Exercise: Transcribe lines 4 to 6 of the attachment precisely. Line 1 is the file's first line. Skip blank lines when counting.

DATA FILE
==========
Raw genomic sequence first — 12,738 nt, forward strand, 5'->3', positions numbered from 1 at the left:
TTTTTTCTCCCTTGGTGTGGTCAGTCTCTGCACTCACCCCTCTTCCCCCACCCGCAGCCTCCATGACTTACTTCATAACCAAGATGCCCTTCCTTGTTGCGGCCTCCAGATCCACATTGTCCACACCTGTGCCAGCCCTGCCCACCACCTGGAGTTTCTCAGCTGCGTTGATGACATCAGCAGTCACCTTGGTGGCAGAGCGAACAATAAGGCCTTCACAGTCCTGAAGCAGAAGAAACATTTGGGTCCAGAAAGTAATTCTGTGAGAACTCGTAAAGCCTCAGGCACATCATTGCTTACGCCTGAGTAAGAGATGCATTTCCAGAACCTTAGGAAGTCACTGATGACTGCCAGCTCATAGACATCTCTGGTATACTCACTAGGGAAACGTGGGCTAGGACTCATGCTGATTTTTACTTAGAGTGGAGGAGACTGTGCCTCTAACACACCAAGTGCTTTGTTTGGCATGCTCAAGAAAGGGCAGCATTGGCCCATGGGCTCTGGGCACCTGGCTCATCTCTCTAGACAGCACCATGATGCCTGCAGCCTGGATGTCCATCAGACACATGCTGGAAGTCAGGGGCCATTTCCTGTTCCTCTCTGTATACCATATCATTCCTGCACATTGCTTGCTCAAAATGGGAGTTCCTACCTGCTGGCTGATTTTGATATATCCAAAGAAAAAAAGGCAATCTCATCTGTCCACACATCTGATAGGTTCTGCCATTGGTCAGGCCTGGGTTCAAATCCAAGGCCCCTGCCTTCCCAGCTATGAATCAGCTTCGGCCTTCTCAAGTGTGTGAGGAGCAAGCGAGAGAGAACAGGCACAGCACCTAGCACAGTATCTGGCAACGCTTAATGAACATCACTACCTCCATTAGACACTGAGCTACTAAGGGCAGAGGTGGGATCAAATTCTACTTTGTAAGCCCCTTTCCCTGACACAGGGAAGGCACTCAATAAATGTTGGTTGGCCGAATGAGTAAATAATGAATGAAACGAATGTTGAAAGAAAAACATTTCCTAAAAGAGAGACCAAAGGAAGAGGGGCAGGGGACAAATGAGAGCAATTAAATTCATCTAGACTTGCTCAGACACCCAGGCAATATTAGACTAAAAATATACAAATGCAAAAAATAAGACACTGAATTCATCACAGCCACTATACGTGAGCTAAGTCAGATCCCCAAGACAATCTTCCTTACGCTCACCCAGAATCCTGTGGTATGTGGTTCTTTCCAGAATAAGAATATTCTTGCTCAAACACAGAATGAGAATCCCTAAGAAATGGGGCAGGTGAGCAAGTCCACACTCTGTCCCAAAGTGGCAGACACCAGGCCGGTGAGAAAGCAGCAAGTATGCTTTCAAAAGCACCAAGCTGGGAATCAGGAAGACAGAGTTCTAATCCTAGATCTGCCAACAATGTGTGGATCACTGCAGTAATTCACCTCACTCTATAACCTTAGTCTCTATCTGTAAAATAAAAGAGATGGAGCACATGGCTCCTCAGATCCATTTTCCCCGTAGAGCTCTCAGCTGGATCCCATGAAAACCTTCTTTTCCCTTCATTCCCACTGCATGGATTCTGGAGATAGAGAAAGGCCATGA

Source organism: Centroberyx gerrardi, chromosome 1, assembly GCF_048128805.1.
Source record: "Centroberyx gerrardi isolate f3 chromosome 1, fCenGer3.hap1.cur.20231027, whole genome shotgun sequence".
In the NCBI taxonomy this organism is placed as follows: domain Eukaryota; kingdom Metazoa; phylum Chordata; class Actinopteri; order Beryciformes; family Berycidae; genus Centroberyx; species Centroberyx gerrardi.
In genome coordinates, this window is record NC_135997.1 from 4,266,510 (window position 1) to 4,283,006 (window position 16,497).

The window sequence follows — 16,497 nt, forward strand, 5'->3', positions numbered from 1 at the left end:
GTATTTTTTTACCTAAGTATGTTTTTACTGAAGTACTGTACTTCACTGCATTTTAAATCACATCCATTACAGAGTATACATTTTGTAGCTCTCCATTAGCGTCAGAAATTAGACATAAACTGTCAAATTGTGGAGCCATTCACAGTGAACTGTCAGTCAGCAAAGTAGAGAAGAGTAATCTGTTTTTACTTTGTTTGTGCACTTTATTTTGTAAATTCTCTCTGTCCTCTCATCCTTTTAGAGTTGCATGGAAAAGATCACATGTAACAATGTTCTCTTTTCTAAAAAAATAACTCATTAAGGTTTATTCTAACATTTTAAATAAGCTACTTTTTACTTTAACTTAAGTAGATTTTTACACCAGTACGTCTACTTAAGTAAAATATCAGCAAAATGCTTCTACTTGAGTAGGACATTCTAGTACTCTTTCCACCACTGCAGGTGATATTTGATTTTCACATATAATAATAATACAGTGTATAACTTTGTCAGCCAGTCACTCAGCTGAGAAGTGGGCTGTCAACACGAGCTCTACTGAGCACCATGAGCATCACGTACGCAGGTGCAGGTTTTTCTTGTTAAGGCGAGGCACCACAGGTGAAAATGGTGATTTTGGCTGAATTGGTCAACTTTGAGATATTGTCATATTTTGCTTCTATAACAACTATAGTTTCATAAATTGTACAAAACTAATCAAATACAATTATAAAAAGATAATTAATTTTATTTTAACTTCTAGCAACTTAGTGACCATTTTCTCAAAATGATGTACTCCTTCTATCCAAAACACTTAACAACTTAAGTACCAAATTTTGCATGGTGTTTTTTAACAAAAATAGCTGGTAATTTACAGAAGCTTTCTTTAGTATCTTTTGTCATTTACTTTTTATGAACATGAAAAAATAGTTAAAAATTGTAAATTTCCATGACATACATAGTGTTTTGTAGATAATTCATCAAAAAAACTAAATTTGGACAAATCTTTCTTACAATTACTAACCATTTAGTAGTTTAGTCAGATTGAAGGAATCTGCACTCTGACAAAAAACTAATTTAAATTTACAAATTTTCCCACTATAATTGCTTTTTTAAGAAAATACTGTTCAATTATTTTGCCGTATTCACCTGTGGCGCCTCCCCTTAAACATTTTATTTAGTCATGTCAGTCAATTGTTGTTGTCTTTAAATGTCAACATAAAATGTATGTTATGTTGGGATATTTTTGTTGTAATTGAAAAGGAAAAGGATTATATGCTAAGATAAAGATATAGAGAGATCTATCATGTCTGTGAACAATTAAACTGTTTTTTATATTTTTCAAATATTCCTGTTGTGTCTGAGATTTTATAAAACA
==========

Source record: "Centroberyx gerrardi isolate f3 chromosome 1, fCenGer3.hap1.cur.20231027, whole genome shotgun sequence".
In the NCBI taxonomy this organism is placed as follows: domain Eukaryota; kingdom Metazoa; phylum Chordata; class Actinopteri; order Beryciformes; family Berycidae; genus Centroberyx; species Centroberyx gerrardi.
In genome coordinates, this window is record NC_135997.1 from 4,266,510 (window position 1) to 4,283,006 (window position 16,497).